[vc_row unlock_row=”” row_height_percent=”0″ override_padding=”yes” h_padding=”2″ top_padding=”5″ bottom_padding=”5″ overlay_alpha=”50″ gutter_size=”3″ shift_y=”0″ row_height_use_pixel=””][vc_column column_width_use_pixel=”yes” font_family=”font-134980″ overlay_alpha=”50″ gutter_size=”3″ medium_width=”0″ shift_x=”0″ shift_y=”0″ z_index=”0″ zoom_width=”0″ zoom_height=”0″ column_width_pixel=”800″][vc_custom_heading text_size=”h1″ text_uppercase=””]Change is inevitable[/vc_custom_heading][vc_column_text text_lead=”yes”]

Rebranding is a big step for any business. You risk losing the identity you’ve worked so hard to build, and the only way to know if it’s a success or not is to release it into the snake pit that is planet earth.

We all saw Leeds United’s horror show and the endless memes that followed. What about the time when Animal Planet removed the animal and the planet from their logo and seemingly tranquillised the ‘M’ in the process.

Here’s one major rebrand that I have personally struggled to grasp.

I was born in 1993, the same year Formula 1 introduced this logo.

I used to watch Formula 1 every Sunday with my Grandad. The logo meant absolutely nothing to me, I was so engrossed in the action (and busy eating my Sunday dinner), I don’t think I ever really gave the logo a second thought… not consciously at least.

As I grew up and my career in design started to take shape, I began to pay more attention to the finer detail that design had to offer. The hidden bear in the Toblerone logo and the ‘secret’ arrow in FedEx, I’d started to appreciate the way things were done and the reasons behind them, and I’d paid closer attention to the F1 logo than I had initially thought.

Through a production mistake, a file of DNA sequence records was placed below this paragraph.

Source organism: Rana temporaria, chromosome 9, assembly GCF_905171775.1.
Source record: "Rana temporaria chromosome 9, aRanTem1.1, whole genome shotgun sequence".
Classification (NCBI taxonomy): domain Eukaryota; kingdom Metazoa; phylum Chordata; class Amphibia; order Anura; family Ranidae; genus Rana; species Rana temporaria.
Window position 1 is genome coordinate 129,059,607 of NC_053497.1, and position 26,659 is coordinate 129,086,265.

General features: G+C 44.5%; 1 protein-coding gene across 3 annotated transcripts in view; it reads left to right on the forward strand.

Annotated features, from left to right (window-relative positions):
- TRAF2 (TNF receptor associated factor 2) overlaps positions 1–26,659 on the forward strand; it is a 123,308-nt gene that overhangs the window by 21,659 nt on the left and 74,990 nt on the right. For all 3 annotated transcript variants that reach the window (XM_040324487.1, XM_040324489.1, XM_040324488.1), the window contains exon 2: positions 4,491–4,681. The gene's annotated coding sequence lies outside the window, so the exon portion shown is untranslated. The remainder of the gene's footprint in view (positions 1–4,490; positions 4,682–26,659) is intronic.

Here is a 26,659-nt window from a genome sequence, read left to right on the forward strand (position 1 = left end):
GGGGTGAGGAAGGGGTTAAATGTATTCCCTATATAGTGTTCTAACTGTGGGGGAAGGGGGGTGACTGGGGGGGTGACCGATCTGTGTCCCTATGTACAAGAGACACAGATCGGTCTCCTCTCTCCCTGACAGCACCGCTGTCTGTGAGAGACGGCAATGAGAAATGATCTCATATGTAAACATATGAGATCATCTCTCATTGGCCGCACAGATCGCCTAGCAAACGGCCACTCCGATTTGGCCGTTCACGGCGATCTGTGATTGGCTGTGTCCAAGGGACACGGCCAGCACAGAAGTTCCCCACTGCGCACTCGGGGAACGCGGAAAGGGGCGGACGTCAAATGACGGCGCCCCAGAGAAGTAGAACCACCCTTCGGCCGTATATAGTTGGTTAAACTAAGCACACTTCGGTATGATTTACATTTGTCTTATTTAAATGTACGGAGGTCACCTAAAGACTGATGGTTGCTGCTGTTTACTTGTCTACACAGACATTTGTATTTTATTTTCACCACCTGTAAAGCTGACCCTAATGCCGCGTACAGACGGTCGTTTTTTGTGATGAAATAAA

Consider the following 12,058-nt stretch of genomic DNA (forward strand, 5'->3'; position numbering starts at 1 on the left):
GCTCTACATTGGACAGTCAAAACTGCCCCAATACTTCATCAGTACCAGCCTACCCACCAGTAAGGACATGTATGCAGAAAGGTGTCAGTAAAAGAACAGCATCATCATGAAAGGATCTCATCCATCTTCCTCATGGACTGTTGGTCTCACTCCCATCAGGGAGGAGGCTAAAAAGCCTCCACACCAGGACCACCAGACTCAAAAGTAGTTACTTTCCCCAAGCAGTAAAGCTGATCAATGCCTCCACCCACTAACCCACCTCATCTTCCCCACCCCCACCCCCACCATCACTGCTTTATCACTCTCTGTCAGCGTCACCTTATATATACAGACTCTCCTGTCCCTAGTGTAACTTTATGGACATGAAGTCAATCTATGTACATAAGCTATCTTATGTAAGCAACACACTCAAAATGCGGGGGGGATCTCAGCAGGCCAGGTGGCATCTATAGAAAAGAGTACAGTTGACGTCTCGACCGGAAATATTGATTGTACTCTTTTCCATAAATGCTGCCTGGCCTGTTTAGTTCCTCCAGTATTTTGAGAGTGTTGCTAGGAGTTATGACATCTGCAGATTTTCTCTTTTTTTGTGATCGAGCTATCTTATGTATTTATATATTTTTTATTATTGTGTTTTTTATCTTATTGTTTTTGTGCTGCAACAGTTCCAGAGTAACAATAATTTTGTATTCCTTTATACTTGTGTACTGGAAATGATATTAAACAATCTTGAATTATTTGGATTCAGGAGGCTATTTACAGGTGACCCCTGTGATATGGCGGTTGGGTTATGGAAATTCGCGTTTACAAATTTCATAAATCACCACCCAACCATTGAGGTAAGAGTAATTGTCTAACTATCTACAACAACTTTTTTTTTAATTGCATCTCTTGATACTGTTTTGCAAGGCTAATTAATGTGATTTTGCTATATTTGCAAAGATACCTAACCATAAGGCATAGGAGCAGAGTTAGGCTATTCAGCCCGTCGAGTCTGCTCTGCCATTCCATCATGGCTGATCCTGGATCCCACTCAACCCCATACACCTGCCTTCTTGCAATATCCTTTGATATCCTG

Fast forward to a really cold, dark, miserable day in 2017… I was scrolling down my Twitter feed when I saw it…

I was gutted.

I don’t know if it was because there would be an unrecognisable new icon in the bottom corner of my TV screen every weekend, or the fact I could no longer inform people of the ‘1’ that had lived in the negative space for the past 24 years. Either way this was an unwelcome change of identity for me.

A brand new mission statement was revealed; ‘Formula One also unveiled its mission statement with five key behaviours – revel in the racing; make the spectacle more spectacular; break down borders; taste the oil and feel the blood boil.

It was said that the change represented a new era in the sport. The logo would be ‘easier to work with,’ ‘widen the appeal of the sport’ and ‘lead it into a digital future.’

As expected when a large brand changes their image, there was a bit of backlash online about the ‘overly simple,’ and ‘rushed’ look of the design. The old saying, ‘If it’s not broke, don’t fix it’ was sprayed around like champagne on the podium.

For me, it’s hard to argue with the reasons behind the change, but the new identity doesn’t have the same appeal to me as the previous one did. It’s not even that I dislike the new design, it’s just not the identity that I’ve always known, and it’ll take some getting used to.

I suppose what we can take from this is that you can’t please everyone. Change is inevitable, and design is subjective. Not everyone is going to love everything that you create, but if you have a strong enough reason to believe it is the right thing to do; Just Do It. (Thanks Nike).

Does anyone know how Lewis Hamilton is getting on? I’ve only watched one race since the new era was unleashed.*




*Lack of viewing may not necessarily be directly linked to the new identity, I just needed a dramatic end to my first blog.